Between 1988 and 1998, Levolor conducted a remedial investigation and cleanup at the site pursuant to ISRA, and submitted documentation to the DEP detailing the remediation effort. Levolor's investigation disclosed the presence of petroleum hydrocarbons (PHCs) and volatile organic compounds (VOCs), including trichloroethylene (TCE), in the soil and groundwater at the site, in addition to historic fill. Early remediation efforts included the removal of two underground storage tanks (USTs) containing No. 6 heating oil as well as the removal of petroleum-impacted soil.
To delineate the residual PHC contamination in the area, test pits were installed and additional sampling conducted, with results exhibiting concentrations that were generally well below the DEP's then residential soil cleanup criterion for total organic compounds. However, in one particular area where Levolor had stored drums containing TCE, which were destroyed in a fire in 1985, testing uncovered the presence of VOC concentrations in excess of ISRA guidelines and PHC contamination above residential soil cleanup criterion for total organics, which Levolor attributed to fuel contamination and not related to the TCE drums. Additional sampling in April 1989 discovered PHC contamination in both shallow and deep soil samples, some of which exceeded criterion, and trace levels of VOCs that were all below ISRA standards. No further TCE contamination was reported in the drum storage area.
On October 7, 1996, the DEP directed Levolor to take additional samples in a broader area to delineate the residual PHC contamination, and required Levolor to install two monitoring wells within the area where the USTs were removed. The resultant samples revealed the presence of PHCs, but because the contamination did not appear to be extensive in that area, the DEP determined that no further action was required.
Additionally, two groundwater monitoring wells were installed in the same area but Levolor reported to the DEP that "[t]he analyses of groundwater samples collected from monitoring wells MW-13 and MW-14 confirmed that local groundwater quality has not been adversely affected by the slightly elevated PHC concentrations identified in the shallow soils in this area." Subsequently, the DEP required no additional groundwater sampling and approved the closure of MW-13 and MW-14.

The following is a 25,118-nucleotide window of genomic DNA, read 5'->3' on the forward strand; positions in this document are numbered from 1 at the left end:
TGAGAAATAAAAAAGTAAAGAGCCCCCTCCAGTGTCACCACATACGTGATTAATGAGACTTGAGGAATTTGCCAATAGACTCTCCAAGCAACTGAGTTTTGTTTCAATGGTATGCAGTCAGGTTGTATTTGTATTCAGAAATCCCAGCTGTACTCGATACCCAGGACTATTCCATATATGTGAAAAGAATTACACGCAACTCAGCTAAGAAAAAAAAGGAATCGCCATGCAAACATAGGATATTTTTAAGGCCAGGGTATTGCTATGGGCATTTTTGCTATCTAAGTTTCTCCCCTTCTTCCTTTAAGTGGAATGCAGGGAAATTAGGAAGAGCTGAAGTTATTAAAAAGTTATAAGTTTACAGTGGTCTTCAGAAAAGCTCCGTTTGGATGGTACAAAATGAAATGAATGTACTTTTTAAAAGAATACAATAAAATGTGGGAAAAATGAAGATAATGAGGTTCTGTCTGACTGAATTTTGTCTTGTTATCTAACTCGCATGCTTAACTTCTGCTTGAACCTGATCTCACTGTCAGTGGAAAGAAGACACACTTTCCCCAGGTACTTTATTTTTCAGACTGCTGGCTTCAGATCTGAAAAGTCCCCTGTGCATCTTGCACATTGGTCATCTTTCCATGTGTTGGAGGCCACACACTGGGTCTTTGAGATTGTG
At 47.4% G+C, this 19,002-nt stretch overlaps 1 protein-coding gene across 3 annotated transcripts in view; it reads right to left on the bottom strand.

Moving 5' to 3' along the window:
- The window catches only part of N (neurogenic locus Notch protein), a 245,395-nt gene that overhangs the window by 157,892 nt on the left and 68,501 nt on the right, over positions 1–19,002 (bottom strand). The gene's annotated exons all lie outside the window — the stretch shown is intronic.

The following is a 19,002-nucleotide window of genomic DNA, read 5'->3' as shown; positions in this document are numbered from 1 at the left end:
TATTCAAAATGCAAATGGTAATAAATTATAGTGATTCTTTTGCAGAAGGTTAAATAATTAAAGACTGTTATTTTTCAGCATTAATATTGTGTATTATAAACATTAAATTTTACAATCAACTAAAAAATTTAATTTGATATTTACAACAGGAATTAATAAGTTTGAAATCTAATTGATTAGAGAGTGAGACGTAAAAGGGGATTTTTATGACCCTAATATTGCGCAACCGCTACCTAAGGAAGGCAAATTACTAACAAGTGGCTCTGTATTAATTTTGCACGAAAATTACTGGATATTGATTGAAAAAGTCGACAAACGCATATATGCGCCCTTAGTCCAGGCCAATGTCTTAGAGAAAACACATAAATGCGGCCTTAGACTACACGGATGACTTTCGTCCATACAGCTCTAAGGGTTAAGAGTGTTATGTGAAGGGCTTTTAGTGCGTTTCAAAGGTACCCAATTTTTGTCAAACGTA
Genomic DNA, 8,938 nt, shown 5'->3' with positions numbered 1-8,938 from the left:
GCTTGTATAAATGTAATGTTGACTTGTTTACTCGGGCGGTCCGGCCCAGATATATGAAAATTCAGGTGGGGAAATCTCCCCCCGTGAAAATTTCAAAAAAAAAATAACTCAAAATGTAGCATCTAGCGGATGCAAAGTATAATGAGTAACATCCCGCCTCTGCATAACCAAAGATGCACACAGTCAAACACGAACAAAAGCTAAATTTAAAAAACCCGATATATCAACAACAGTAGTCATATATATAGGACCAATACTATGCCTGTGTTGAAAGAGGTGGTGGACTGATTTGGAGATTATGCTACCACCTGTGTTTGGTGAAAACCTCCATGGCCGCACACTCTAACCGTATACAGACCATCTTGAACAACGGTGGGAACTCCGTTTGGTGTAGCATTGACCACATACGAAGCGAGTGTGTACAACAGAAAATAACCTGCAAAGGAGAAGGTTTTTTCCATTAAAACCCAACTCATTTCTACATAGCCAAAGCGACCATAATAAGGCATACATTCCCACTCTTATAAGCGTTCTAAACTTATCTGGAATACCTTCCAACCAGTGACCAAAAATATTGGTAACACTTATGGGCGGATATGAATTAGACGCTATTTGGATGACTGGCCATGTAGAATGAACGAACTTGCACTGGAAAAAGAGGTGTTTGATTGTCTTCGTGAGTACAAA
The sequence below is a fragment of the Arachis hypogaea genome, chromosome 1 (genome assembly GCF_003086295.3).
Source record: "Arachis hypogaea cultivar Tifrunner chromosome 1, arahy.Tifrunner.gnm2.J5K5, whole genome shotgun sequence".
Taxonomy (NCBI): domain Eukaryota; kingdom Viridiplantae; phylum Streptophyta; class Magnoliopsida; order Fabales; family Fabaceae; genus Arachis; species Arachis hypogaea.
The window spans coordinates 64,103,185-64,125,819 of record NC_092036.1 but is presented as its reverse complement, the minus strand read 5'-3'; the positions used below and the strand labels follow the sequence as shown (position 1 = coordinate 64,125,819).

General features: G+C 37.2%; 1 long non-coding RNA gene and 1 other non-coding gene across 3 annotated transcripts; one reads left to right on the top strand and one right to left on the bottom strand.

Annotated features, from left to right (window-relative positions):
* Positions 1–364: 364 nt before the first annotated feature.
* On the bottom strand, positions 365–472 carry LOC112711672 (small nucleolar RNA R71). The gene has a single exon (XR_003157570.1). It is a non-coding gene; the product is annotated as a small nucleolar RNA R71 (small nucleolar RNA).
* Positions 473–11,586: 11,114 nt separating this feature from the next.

During the ISRA investigation, the only groundwater contaminants that were consistently identified by Levolor above DEP standards were VOCs, primarily consisting of chlorinated solvents, including TCE and its decomposition products. In fact, Dean Witter reported that the only significant occurrence of these contaminants had been in monitoring well MW-2. Specifically, a November 1996 groundwater sampling event indicated TCE, cis-1,2-dichloroethylene (DCE), and vinyl chloride (VC) in MW-2 at concentrations above DEP standards. The report further stated that in all of the remaining wells, contamination only "slightly exceeded" DEP standards, and in many cases, was "consistent with regional background quality for the region."
In accordance with the cleanup plan conditionally approved by the DEP on December 11, 1992, Levolor did not remove all of the PHC and VOC contamination on the site. Instead, to address the residual soil and groundwater contamination in the area, Levolor proposed a multi-pronged remedy including the installation of a bituminous asphalt cap over the site for containment; execution of a Declaration of Environmental Restrictions (DER), restricting the site to non-residential use;*fn1 and the establishment of a Classification Exception Area (CEA), restricting the use of groundwater under the site because of chlorinated solvent contamination remaining ...